Lumbar (lower back) facet syndrome usually leads to achy/sharp/throbbing pain in low back, buttocks, hips and occasionally hamstrings, associated with muscle spasm of the back muscles on the same side. The pain is usually aggravated by pressing over the facet joints or simultaneous extension and rotation of the lumbar spine. This pain must be differentiated from sacroiliac pain, which can be in a similar distribution.

Neuromuscular therapy and Bowen therapy (Manual Therapy)

Bowen therapy appropriately applied to the spine may release the Erector Spinae (Para spinal Group) taking the pressure off of the nerves thereby allowing the muscles to relax in their normal resting position.  Neuromuscular therapy may be specifically applied to persistent restricted areas to illicit release of the tonic, toxic, tight musculature and surrounding soft tissue (ligaments, tendons, etc.).  Neuromuscular tools may often be employed where fingers are unable to fit and/or reach.

Goal of Therapy

Release the impacted muscles and soft tissue, dissipate the pressure clamping down on the nerves; alleviate the tight muscles, ligaments, tendons, and other soft tissue.  This is often achieved through the use of: Mayo facial release therapy, With Fiber manipulation, Cross Fiber manipulation, Direct Compression, Grasp, Hold, Uncoil, Money Sign, Bowen Therapy Principle (BTP Principle) and other various manual therapy methods.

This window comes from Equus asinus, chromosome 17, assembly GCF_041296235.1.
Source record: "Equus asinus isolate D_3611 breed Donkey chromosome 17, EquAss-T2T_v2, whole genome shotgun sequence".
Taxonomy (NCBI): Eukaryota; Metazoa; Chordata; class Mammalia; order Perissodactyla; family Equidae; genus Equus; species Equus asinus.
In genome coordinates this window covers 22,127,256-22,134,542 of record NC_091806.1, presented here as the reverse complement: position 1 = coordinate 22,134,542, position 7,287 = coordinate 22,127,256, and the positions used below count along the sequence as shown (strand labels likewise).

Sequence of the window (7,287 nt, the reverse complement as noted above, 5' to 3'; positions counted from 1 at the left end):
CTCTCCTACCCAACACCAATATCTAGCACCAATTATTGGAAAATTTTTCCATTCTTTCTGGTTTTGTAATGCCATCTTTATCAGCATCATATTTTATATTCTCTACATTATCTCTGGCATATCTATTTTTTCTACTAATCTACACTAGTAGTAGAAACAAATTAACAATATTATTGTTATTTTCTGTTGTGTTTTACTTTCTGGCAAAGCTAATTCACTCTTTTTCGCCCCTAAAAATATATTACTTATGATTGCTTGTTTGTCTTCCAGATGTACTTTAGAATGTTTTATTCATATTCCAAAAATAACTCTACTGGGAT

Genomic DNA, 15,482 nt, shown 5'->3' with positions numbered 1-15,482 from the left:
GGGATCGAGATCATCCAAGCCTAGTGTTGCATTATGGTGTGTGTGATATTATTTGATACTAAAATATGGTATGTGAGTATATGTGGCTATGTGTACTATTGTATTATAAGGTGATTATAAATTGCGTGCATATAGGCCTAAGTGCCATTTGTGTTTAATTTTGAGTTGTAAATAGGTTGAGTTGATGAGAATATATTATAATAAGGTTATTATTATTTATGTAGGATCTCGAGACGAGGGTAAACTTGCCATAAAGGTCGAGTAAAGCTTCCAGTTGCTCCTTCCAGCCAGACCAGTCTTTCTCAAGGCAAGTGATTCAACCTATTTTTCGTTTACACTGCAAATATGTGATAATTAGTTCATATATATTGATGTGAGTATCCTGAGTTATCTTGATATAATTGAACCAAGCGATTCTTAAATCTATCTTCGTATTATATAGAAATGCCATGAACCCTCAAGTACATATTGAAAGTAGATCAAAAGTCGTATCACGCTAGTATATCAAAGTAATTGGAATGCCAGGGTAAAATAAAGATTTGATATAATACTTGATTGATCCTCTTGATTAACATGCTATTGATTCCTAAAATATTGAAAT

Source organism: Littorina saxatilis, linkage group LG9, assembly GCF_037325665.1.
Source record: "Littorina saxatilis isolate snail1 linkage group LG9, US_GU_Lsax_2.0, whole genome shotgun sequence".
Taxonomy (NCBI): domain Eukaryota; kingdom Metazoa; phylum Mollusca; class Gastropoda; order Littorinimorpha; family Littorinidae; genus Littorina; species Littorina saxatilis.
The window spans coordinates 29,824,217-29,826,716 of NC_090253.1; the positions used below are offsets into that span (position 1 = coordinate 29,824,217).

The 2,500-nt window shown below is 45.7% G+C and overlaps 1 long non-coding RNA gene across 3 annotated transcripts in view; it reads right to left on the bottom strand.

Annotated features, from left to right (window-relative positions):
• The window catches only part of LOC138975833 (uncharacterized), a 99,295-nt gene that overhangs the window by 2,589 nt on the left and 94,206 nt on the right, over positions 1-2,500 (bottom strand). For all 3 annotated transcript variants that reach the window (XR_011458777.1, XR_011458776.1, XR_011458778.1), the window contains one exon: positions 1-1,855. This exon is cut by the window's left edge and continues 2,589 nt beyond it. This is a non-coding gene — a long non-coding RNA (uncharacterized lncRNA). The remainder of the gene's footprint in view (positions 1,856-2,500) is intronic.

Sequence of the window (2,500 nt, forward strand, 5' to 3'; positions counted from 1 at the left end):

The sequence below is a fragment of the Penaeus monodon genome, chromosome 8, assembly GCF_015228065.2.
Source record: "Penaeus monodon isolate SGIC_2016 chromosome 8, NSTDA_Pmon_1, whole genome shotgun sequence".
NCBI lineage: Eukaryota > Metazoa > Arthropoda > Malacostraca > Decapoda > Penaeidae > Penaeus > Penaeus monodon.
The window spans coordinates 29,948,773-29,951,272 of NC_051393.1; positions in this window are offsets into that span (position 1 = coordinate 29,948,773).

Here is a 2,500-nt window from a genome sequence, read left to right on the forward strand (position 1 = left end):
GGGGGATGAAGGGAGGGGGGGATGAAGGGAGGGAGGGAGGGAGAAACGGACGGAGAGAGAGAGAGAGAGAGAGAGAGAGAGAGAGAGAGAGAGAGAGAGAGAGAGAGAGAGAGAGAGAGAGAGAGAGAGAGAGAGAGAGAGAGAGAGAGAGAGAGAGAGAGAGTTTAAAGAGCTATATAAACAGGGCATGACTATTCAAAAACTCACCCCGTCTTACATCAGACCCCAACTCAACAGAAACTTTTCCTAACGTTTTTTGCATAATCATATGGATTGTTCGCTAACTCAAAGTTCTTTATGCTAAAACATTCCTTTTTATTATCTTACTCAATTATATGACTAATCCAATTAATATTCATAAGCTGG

Further Therapy

Treatment for this condition is normally first attempted conservatively with a combination of:

  • Pain medication, anti-inflammatory non-steroidal drugs, and muscle relaxants
  • Physical therapy
  • Stretching
  • Low-impact exercises
  • The application of heat
  • Massage

Additional Intervention Approaches / Strategies

Physiotherapy –   If exercise alone does not improve symptoms then physiotherapy treatment may be required.  A physiotherapist can use specific treatments including, ultrasound, deep friction, massage, interferential, acupuncture or taping to help relieve pain and aid recovery.

Therapy of facet syndrome

typically includes conservative measures such as local heat, traction, anti-inflammatory medications (NSAIDS), muscle trigger point injections, physical therapy, manipulation, and interventional treatment such as facet joint blocks, dorsal median branch nerve blocks or denervation and Prolotherapy. Unfortunately, there has not been a curative treatment for arthritis itself. After failing conventional measures, facet joint injection is usually performed. If the injection produces significant but short term pain relief, denervation of the facet joint can be performed to eliminate the painful sensation from the joints and thus provide long term pain reduction (in 80% of cases).

Treatment of Arthritis

The trouble with facet disease – and all other types of osteoarthritis – is that it cannot be cured or reversed. This means that if conservative treatments fail to alleviate the patient’s pain, spine surgery may be recommended to provide lasting relief.

Magazine Articles

Bowen Technique Massage Article CondensedMASSAGE Magazine, by Vicki Mechner

Issue # 106 (Nov/Dec 2003) pp. 102-107

Newspaper Articles

49er Great Roger Craig Still on the Run
Mercury News, by Mark Emmons
Posted: 10/03/2008

No Pain No Gain Kid
Sports Illustrated, by Jill Lieber
November 28, 1988

NFL Notebook Craig Sets the Pace for Running Backs
New York Times, by Thomas George
October 11, 1988